What to Expect at Your First Individualized Program Plan (IPP) Meeting
Once a child is approved for Regional Center eligibility, a service coordinator will be assigned to your child’s case, and a meeting will be scheduled to develop an Individualized Program Plan (IPP).
Like an Individualized Education Plan (IEP), the IPP is a document that describes your child’s needs, goals, and objectives, as well as the services and supports your child requires to achieve those goals and objectives.
However, the IPP meeting is much less formal than an IEP meeting. While an IEP meeting will usually include parents, teachers, service providers, and a district administrator, typically an IPP meeting will just be attended by the parent(s) and the service coordinator. It is not necessary to bring anybody else with you to the IPP meeting.
However, if you prefer not to attend alone, you can always bring an advocate, a service provider, or a family member or friend who knows your child well. The meeting can be held at the Regional Center, or the service coordinator can come to your home or another place that is convenient for you.
At the meeting, you and the service coordinator will discuss your child’s needs and goals, specific concerns you may have about your child’s development, and what services you receive from other resources. You will also discuss Regional Center–funded services that may be appropriate for your child. For a young school-aged child, available services might include social skills and behavioral interventions (including ABA in some cases), copayment assistance, respite care, day care services for working parents, support groups and conferences, and diapering and medical supplies, among others.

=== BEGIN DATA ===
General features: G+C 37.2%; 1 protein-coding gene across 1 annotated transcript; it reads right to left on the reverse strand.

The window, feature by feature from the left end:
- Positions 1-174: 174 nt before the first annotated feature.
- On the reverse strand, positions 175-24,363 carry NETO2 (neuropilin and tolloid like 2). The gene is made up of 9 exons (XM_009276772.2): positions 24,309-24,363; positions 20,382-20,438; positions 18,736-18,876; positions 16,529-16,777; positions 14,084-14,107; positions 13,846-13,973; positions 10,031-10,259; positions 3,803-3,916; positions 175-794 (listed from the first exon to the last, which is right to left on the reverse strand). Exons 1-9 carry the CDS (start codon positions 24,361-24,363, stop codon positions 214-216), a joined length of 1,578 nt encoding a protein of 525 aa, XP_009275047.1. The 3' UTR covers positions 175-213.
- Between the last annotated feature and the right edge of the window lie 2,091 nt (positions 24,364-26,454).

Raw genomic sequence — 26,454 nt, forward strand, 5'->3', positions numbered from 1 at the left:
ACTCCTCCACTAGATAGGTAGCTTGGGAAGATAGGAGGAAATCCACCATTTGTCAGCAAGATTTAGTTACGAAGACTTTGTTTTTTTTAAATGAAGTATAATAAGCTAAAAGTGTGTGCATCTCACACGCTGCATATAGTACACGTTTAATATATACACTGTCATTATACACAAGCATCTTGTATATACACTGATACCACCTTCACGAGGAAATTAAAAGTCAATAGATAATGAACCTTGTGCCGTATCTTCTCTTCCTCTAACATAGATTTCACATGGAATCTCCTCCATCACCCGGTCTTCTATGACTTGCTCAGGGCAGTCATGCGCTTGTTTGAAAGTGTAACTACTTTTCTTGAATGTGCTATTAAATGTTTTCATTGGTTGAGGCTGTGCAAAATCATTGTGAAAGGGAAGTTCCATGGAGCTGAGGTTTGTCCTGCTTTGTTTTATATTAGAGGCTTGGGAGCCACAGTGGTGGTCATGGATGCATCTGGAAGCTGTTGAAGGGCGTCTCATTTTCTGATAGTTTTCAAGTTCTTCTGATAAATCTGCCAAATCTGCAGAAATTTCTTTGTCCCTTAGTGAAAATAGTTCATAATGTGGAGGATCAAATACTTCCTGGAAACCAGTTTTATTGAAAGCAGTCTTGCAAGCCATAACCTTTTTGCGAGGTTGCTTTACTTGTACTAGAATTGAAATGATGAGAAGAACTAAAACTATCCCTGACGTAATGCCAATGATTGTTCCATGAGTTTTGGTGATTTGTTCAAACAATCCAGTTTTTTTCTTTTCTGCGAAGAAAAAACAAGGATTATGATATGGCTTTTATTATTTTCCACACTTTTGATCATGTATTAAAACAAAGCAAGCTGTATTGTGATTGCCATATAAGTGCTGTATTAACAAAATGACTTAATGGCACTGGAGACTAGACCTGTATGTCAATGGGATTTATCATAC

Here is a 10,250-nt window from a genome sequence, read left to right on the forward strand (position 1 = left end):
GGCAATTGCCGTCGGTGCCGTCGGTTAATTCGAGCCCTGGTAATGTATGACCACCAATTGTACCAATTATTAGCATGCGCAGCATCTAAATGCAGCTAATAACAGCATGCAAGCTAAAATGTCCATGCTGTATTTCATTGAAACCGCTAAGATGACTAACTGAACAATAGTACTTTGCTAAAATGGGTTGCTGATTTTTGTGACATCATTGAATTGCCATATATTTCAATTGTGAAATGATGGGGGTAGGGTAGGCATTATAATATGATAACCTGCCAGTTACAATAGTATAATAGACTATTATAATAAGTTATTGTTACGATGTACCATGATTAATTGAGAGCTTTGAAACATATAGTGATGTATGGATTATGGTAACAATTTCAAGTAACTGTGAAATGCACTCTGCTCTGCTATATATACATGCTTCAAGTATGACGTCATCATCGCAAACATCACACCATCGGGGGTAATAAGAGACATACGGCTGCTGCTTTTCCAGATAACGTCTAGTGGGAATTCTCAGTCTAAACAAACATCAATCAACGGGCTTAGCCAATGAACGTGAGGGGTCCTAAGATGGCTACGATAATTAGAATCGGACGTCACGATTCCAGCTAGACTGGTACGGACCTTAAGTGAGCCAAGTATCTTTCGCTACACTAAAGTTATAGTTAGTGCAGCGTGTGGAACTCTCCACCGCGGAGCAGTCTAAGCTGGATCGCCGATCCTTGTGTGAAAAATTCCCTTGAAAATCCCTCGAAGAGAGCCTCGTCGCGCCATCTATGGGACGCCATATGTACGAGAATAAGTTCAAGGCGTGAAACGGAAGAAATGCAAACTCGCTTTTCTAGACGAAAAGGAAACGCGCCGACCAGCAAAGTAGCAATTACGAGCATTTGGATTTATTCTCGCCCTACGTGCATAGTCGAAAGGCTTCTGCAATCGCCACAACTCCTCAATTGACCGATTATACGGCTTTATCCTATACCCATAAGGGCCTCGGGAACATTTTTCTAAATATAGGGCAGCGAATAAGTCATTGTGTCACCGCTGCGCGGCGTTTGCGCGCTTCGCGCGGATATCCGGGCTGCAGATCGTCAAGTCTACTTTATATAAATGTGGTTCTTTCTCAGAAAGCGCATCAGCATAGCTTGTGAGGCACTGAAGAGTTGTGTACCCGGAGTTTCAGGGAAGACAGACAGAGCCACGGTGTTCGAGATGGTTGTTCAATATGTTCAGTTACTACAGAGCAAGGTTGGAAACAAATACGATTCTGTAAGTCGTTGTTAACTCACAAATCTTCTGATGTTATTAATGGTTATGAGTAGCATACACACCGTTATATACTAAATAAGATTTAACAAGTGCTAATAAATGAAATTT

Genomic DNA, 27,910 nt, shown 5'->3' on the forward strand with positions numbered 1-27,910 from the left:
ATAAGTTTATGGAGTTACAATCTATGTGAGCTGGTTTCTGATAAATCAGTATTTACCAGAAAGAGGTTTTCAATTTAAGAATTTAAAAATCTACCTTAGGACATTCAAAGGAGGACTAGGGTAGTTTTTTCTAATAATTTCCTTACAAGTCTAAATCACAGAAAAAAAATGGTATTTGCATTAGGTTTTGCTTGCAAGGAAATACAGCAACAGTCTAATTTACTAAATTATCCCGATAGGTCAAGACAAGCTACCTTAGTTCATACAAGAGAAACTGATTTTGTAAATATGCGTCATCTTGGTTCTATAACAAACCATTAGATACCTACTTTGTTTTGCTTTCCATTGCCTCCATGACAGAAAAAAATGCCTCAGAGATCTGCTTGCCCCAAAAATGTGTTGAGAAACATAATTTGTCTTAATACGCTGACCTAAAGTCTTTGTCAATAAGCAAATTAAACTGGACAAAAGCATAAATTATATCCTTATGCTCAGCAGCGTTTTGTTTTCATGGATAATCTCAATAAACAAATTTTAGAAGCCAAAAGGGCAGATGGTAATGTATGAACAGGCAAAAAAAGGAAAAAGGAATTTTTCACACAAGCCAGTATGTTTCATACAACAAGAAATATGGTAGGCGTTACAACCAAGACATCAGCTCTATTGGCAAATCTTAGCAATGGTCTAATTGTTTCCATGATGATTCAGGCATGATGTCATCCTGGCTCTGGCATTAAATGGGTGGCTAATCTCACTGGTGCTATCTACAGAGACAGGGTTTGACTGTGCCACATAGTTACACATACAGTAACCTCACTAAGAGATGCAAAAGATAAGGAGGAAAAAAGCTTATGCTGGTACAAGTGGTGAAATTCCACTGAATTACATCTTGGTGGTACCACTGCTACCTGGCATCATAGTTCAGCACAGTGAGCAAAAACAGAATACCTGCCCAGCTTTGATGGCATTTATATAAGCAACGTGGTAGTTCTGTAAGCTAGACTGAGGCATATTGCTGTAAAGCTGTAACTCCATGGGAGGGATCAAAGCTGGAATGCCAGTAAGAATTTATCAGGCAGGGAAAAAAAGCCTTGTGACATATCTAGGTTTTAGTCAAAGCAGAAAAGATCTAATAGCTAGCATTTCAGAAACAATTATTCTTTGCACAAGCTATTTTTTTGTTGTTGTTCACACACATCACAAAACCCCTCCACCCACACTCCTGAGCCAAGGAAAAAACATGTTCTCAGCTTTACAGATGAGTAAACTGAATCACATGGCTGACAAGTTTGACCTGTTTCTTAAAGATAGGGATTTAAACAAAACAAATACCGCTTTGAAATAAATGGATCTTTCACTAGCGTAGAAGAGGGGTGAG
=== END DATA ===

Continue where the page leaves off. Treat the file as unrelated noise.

Services provided by the Regional Center through the IPP are based on the goals and objectives you list for your child, so if you plan to request particular services, be sure that they are supported by your child’s goals. If you want to ask for behavioral and social skills supports, your child’s IPP goals should address problematic behaviors and difficulties with socialization.
You will hear the Regional Center call itself the “payer of last resort.” This means they only fund services if there is no other entity (called a “generic resource”) responsible for funding them. The Regional Center will always require you to exhaust private and community resources prior to approving funding. For children with private medical insurance, the Regional Center will require that you exhaust the insurance benefit for a service or receive a written denial. Many Regional Center consumers are also able to enroll in Medi-Cal regardless of family income. Read more about this in our article on Medi-Cal and copayment assistance.